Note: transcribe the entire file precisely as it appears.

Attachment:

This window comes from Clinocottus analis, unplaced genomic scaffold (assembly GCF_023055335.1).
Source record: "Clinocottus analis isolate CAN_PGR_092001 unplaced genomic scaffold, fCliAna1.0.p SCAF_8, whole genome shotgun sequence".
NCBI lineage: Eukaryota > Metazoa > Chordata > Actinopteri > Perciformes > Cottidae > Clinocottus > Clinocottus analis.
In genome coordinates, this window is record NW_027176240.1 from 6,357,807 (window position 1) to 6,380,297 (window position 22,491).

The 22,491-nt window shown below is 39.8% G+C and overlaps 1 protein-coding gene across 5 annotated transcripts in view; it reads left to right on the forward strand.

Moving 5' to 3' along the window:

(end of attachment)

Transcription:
This window comes from Clinocottus analis, unplaced genomic scaffold (assembly GCF_023055335.1).
Source record: "Clinocottus analis isolate CAN_PGR_092001 unplaced genomic scaffold, fCliAna1.0.p SCAF_8, whole genome shotgun sequence".
NCBI lineage: Eukaryota > Metazoa > Chordata > Actinopteri > Perciformes > Cottidae > Clinocottus > Clinocottus analis.
In genome coordinates, this window is record NW_027176240.1 from 6,357,807 (window position 1) to 6,380,297 (window position 22,491).

The 22,491-nt window shown below is 39.8% G+C and overlaps 1 protein-coding gene across 5 annotated transcripts in view; it reads left to right on the forward strand.

Moving 5' to 3' along the window: